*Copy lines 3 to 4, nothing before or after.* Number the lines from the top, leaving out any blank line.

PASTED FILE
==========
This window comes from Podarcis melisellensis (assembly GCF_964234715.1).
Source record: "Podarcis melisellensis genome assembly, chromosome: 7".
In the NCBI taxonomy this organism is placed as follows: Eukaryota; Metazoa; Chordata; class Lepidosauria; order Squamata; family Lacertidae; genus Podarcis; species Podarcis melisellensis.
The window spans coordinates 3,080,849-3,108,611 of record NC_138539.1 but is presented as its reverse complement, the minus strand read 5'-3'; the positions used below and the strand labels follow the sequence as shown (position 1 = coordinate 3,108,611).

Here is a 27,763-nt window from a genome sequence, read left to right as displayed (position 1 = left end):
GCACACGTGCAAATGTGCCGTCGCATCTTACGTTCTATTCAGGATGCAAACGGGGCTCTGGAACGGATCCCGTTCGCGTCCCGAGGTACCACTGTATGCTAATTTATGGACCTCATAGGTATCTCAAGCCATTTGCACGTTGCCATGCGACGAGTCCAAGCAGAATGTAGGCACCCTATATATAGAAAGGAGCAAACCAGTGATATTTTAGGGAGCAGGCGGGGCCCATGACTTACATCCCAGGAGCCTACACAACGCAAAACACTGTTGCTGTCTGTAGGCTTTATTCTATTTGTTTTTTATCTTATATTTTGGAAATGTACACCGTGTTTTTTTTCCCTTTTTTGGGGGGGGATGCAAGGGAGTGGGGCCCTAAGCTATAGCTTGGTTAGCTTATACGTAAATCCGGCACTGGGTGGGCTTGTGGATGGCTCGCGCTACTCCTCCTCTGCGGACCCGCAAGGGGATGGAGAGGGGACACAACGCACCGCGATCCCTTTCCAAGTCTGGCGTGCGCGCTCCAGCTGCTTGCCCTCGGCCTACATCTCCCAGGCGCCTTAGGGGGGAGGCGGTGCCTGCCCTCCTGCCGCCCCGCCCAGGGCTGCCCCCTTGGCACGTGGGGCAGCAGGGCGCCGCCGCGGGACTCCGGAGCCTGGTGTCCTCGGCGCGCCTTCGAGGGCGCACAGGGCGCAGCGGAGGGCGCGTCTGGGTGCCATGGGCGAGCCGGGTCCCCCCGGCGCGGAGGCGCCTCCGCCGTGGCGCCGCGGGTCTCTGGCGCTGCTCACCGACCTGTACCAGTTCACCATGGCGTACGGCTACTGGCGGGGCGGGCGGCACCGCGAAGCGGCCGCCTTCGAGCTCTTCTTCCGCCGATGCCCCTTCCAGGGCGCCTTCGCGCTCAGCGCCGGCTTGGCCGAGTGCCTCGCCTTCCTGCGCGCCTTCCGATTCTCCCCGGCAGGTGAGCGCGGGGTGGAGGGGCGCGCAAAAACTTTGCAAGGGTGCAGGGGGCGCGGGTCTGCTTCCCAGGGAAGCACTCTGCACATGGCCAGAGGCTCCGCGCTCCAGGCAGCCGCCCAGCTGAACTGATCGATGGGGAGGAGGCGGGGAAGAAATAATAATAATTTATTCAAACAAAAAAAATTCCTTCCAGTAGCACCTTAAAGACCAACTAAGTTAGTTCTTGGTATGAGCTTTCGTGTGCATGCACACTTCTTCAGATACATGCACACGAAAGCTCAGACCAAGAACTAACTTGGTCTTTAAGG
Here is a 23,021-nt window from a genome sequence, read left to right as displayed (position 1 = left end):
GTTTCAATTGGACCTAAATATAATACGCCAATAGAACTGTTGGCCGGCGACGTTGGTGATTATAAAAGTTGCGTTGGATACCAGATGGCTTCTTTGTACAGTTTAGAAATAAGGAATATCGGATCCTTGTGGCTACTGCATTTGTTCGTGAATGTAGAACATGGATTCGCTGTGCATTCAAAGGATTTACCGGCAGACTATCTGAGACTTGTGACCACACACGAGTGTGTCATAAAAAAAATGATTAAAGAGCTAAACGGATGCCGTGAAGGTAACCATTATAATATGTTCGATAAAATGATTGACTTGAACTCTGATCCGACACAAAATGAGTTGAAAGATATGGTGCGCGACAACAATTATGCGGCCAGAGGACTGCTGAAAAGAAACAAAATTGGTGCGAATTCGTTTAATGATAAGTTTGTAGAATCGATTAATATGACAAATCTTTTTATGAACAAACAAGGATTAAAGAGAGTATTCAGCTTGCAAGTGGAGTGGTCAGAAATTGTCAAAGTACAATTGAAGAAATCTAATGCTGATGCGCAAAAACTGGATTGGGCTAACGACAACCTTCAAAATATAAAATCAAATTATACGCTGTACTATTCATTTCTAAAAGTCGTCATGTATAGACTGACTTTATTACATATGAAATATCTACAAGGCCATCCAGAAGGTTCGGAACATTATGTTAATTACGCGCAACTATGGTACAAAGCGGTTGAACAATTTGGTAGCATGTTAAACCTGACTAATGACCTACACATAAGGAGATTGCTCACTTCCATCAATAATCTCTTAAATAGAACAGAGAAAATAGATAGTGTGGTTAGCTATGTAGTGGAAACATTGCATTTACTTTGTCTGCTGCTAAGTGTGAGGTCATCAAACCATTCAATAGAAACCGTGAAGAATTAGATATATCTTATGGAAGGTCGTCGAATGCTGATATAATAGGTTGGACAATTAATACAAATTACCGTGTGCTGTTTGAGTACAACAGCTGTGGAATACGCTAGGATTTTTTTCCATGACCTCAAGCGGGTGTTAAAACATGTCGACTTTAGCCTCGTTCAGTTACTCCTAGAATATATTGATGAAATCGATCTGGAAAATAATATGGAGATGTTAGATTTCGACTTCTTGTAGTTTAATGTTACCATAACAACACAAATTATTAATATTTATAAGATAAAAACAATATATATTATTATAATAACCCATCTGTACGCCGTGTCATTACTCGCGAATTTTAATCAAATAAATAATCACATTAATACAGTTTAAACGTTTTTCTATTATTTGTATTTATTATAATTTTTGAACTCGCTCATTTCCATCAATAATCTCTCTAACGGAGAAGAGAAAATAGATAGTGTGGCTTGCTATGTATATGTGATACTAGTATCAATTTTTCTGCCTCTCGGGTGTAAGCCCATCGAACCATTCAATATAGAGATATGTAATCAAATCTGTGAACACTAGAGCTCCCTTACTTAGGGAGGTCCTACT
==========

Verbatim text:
In the NCBI taxonomy this organism is placed as follows: Eukaryota; Metazoa; Chordata; class Lepidosauria; order Squamata; family Lacertidae; genus Podarcis; species Podarcis melisellensis.
The window spans coordinates 3,080,849-3,108,611 of record NC_138539.1 but is presented as its reverse complement, the minus strand read 5'-3'; the positions used below and the strand labels follow the sequence as shown (position 1 = coordinate 3,108,611).